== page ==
What is a HELOC? 

At its most basic level, a HELOC is simply a line of credit, much like a credit card. To secure this line of credit, you would put up your property as collateral. There is also a time limit on how long you can pull money on this line of credit, known as the draw period. The average term is typically 10 years. 

A HELOC uses what’s known as a “maximum draw” to determine exactly how much credit you receive, which is, in turn, determined by your property’s equity. This is basically your “credit limit.” 

For example, if you have $200,000 in equity in a certain property, you may find a lender that will give you 70% Loan to Value, which comes out to a line of credit equal to $140,000. 

So that lump sum is allocated to you so when you want to draw from it, it can be as simple as transferring it online between accounts. You only pay interest on what the outstanding balance is, again, like a credit card.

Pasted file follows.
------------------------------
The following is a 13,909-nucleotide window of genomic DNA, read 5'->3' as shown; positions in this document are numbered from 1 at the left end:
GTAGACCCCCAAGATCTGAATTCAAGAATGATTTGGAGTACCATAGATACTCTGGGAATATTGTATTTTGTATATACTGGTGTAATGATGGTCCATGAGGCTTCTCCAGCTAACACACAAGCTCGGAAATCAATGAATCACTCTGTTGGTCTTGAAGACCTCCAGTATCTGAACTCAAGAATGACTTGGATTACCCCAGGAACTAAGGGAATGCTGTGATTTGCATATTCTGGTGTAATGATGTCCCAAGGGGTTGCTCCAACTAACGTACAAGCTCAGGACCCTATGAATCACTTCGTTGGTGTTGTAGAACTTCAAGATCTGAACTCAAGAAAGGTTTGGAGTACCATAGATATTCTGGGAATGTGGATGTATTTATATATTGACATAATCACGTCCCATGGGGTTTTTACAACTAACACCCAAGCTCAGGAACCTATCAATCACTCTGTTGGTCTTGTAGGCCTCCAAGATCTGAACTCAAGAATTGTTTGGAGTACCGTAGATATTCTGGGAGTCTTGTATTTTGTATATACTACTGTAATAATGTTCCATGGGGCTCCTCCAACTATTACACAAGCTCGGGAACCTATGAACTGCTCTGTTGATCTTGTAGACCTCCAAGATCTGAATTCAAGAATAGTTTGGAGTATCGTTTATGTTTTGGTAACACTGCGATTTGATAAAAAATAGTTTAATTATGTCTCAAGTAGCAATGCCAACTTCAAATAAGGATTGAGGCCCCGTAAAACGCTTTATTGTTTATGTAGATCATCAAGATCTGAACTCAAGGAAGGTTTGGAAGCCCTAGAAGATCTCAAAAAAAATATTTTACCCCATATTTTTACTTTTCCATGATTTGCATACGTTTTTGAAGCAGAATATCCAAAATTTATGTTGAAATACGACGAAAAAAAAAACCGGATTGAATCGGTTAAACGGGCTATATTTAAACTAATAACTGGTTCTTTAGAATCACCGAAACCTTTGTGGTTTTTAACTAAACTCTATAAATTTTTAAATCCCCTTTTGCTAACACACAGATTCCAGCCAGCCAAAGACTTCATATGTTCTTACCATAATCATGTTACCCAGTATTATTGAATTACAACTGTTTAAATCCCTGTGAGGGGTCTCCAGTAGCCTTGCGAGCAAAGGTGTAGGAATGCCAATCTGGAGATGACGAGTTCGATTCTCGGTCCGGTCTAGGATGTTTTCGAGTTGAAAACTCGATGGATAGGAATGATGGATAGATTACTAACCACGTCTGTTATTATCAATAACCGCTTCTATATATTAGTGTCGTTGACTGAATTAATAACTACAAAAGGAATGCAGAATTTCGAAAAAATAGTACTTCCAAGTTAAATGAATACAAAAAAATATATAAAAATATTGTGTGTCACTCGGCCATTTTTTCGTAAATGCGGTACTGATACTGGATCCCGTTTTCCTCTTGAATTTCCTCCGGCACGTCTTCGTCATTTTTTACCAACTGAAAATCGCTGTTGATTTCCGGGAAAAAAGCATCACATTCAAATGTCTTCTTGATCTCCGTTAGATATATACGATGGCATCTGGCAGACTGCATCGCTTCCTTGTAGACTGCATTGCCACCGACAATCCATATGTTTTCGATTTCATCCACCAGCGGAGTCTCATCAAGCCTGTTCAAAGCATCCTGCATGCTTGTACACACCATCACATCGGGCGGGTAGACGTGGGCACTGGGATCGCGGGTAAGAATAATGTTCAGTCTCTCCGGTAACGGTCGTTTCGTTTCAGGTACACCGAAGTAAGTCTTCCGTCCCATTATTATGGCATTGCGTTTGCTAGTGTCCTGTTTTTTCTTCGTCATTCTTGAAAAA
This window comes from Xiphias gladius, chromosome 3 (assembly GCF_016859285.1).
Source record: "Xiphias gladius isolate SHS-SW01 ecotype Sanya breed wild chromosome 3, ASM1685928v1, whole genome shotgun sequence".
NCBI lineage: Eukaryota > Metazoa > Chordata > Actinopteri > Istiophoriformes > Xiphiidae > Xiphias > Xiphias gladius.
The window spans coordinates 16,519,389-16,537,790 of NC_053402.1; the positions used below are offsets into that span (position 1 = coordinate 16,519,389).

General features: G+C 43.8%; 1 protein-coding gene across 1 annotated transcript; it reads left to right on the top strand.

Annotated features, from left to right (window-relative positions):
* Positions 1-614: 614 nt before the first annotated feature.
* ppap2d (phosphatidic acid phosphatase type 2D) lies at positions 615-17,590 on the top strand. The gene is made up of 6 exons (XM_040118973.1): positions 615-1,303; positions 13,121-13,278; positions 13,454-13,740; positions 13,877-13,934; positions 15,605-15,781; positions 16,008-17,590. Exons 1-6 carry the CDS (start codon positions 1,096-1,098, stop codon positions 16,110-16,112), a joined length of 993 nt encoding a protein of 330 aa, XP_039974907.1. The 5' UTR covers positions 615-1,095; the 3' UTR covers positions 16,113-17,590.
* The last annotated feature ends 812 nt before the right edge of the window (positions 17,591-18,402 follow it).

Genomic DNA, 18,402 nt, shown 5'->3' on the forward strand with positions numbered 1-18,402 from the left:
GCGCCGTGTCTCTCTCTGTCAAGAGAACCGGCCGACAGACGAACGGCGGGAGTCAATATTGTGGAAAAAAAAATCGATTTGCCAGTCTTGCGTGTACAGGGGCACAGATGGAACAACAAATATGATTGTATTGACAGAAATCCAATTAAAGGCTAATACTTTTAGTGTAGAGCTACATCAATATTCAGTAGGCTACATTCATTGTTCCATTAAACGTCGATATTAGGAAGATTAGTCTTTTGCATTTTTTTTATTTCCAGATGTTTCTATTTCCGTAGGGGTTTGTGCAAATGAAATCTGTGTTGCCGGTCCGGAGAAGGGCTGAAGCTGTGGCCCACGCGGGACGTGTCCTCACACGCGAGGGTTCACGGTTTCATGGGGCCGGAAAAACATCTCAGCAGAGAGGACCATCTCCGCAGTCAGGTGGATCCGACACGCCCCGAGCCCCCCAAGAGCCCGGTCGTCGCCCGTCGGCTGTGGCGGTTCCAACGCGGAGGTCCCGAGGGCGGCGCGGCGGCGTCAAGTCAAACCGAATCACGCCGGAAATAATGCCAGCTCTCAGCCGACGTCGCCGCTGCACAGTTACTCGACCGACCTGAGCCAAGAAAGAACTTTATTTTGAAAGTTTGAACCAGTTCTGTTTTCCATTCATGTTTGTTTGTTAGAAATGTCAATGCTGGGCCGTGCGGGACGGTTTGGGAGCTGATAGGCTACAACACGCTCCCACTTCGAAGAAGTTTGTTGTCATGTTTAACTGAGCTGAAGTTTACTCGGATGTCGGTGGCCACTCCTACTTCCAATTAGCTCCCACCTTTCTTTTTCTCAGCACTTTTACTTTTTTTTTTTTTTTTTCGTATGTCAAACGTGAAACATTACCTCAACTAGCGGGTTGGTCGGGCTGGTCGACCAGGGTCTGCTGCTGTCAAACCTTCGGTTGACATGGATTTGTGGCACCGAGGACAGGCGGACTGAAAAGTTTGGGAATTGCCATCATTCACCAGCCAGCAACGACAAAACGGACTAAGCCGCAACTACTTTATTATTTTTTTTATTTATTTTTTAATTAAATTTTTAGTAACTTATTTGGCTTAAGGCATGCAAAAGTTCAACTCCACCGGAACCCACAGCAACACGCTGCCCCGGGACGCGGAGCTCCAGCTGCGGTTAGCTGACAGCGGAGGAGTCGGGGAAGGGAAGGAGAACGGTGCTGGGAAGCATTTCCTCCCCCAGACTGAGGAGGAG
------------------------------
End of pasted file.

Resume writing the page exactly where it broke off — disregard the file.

The nice thing is that you can use the HELOC for just about anything, from renovations to consolidation. No one is asking you what that cash is being drawn and utilized for. You can even use it to make a down payment on another property. 

How is a Home Equity Loan (HEL) different?

A home equity loan (or sometimes referred to as a second mortgage) is different because rather than drawing from a line of credit source when you want, you have to take the full amount of the loan up front. Then you’re paying interest from day 1.

Why use a HELOC?

So why would someone need or want a HELOC in the first place? Well, some people like having access to the equity in their homes and really want access to cash quickly and on demand.